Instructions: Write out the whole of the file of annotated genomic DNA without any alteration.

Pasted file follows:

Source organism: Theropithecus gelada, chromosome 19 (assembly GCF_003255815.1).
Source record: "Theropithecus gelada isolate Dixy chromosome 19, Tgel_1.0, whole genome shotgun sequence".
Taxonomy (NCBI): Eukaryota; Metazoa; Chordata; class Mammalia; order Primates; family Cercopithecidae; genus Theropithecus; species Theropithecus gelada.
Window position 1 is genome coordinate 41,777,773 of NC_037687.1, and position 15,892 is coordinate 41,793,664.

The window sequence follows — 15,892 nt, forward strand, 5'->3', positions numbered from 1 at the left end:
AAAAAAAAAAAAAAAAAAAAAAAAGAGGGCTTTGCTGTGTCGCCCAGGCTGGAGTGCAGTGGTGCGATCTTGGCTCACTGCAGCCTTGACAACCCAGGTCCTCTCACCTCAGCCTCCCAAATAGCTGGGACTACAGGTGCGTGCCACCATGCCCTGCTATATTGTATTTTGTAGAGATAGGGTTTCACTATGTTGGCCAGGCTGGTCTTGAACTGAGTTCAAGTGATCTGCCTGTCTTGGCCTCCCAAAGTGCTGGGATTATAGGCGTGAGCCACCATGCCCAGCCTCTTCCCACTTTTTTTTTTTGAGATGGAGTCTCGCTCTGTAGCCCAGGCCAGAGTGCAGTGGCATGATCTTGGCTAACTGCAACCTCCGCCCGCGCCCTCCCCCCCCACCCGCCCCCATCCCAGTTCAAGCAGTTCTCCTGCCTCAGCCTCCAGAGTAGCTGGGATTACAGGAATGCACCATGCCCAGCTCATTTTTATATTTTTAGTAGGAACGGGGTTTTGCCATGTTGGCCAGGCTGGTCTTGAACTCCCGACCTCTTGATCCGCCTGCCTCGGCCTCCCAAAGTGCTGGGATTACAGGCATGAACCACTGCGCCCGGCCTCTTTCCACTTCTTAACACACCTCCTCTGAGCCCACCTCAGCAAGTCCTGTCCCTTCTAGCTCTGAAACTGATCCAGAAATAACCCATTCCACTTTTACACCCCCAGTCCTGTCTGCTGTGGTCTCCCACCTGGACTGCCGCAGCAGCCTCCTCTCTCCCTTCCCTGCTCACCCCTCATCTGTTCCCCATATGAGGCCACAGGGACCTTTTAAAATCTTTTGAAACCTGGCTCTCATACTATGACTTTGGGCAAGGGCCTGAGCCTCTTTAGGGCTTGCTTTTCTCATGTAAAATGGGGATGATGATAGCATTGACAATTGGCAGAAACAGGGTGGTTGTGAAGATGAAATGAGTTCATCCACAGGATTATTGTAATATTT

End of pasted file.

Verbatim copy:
Source organism: Theropithecus gelada, chromosome 19 (assembly GCF_003255815.1).
Source record: "Theropithecus gelada isolate Dixy chromosome 19, Tgel_1.0, whole genome shotgun sequence".
Taxonomy (NCBI): Eukaryota; Metazoa; Chordata; class Mammalia; order Primates; family Cercopithecidae; genus Theropithecus; species Theropithecus gelada.
Window position 1 is genome coordinate 41,777,773 of NC_037687.1, and position 15,892 is coordinate 41,793,664.

The window sequence follows — 15,892 nt, forward strand, 5'->3', positions numbered from 1 at the left end:
AAAAAAAAAAAAAAAAAAAAAAAAGAGGGCTTTGCTGTGTCGCCCAGGCTGGAGTGCAGTGGTGCGATCTTGGCTCACTGCAGCCTTGACAACCCAGGTCCTCTCACCTCAGCCTCCCAAATAGCTGGGACTACAGGTGCGTGCCACCATGCCCTGCTATATTGTATTTTGTAGAGATAGGGTTTCACTATGTTGGCCAGGCTGGTCTTGAACTGAGTTCAAGTGATCTGCCTGTCTTGGCCTCCCAAAGTGCTGGGATTATAGGCGTGAGCCACCATGCCCAGCCTCTTCCCACTTTTTTTTTTTGAGATGGAGTCTCGCTCTGTAGCCCAGGCCAGAGTGCAGTGGCATGATCTTGGCTAACTGCAACCTCCGCCCGCGCCCTCCCCCCCCACCCGCCCCCATCCCAGTTCAAGCAGTTCTCCTGCCTCAGCCTCCAGAGTAGCTGGGATTACAGGAATGCACCATGCCCAGCTCATTTTTATATTTTTAGTAGGAACGGGGTTTTGCCATGTTGGCCAGGCTGGTCTTGAACTCCCGACCTCTTGATCCGCCTGCCTCGGCCTCCCAAAGTGCTGGGATTACAGGCATGAACCACTGCGCCCGGCCTCTTTCCACTTCTTAACACACCTCCTCTGAGCCCACCTCAGCAAGTCCTGTCCCTTCTAGCTCTGAAACTGATCCAGAAATAACCCATTCCACTTTTACACCCCCAGTCCTGTCTGCTGTGGTCTCCCACCTGGACTGCCGCAGCAGCCTCCTCTCTCCCTTCCCTGCTCACCCCTCATCTGTTCCCCATATGAGGCCACAGGGACCTTTTAAAATCTTTTGAAACCTGGCTCTCATACTATGACTTTGGGCAAGGGCCTGAGCCTCTTTAGGGCTTGCTTTTCTCATGTAAAATGGGGATGATGATAGCATTGACAATTGGCAGAAACAGGGTGGTTGTGAAGATGAAATGAGTTCATCCACAGGATTATTGTAATATTT